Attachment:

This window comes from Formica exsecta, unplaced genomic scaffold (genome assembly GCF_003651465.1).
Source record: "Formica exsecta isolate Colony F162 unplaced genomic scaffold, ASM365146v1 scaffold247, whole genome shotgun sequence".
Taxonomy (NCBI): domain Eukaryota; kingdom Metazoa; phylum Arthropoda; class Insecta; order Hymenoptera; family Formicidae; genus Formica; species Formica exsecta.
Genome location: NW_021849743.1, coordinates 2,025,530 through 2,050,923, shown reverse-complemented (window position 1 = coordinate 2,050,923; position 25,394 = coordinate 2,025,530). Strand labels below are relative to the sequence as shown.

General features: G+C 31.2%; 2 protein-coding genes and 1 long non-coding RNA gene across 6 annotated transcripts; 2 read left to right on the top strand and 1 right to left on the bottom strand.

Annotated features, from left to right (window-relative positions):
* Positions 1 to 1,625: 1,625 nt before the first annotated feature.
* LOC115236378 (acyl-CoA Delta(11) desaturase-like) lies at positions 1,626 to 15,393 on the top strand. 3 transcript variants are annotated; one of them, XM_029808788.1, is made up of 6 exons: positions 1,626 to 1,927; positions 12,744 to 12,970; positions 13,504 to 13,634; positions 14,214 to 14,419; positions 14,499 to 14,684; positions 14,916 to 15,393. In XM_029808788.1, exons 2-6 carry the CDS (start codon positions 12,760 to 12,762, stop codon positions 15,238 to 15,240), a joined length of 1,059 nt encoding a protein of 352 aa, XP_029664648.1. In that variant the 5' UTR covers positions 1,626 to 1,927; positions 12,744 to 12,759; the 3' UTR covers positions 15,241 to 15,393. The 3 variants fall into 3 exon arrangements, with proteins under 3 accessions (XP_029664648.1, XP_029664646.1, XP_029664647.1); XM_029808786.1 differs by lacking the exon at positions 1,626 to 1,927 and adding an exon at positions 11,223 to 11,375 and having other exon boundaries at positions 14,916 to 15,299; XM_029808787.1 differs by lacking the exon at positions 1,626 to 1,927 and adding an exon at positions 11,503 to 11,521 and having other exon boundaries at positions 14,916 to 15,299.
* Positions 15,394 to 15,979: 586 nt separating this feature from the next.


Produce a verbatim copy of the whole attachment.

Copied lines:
This window comes from Formica exsecta, unplaced genomic scaffold (genome assembly GCF_003651465.1).
Source record: "Formica exsecta isolate Colony F162 unplaced genomic scaffold, ASM365146v1 scaffold247, whole genome shotgun sequence".
Taxonomy (NCBI): domain Eukaryota; kingdom Metazoa; phylum Arthropoda; class Insecta; order Hymenoptera; family Formicidae; genus Formica; species Formica exsecta.
Genome location: NW_021849743.1, coordinates 2,025,530 through 2,050,923, shown reverse-complemented (window position 1 = coordinate 2,050,923; position 25,394 = coordinate 2,025,530). Strand labels below are relative to the sequence as shown.

General features: G+C 31.2%; 2 protein-coding genes and 1 long non-coding RNA gene across 6 annotated transcripts; 2 read left to right on the top strand and 1 right to left on the bottom strand.

Annotated features, from left to right (window-relative positions):
* Positions 1 to 1,625: 1,625 nt before the first annotated feature.
* LOC115236378 (acyl-CoA Delta(11) desaturase-like) lies at positions 1,626 to 15,393 on the top strand. 3 transcript variants are annotated; one of them, XM_029808788.1, is made up of 6 exons: positions 1,626 to 1,927; positions 12,744 to 12,970; positions 13,504 to 13,634; positions 14,214 to 14,419; positions 14,499 to 14,684; positions 14,916 to 15,393. In XM_029808788.1, exons 2-6 carry the CDS (start codon positions 12,760 to 12,762, stop codon positions 15,238 to 15,240), a joined length of 1,059 nt encoding a protein of 352 aa, XP_029664648.1. In that variant the 5' UTR covers positions 1,626 to 1,927; positions 12,744 to 12,759; the 3' UTR covers positions 15,241 to 15,393. The 3 variants fall into 3 exon arrangements, with proteins under 3 accessions (XP_029664648.1, XP_029664646.1, XP_029664647.1); XM_029808786.1 differs by lacking the exon at positions 1,626 to 1,927 and adding an exon at positions 11,223 to 11,375 and having other exon boundaries at positions 14,916 to 15,299; XM_029808787.1 differs by lacking the exon at positions 1,626 to 1,927 and adding an exon at positions 11,503 to 11,521 and having other exon boundaries at positions 14,916 to 15,299.
* Positions 15,394 to 15,979: 586 nt separating this feature from the next.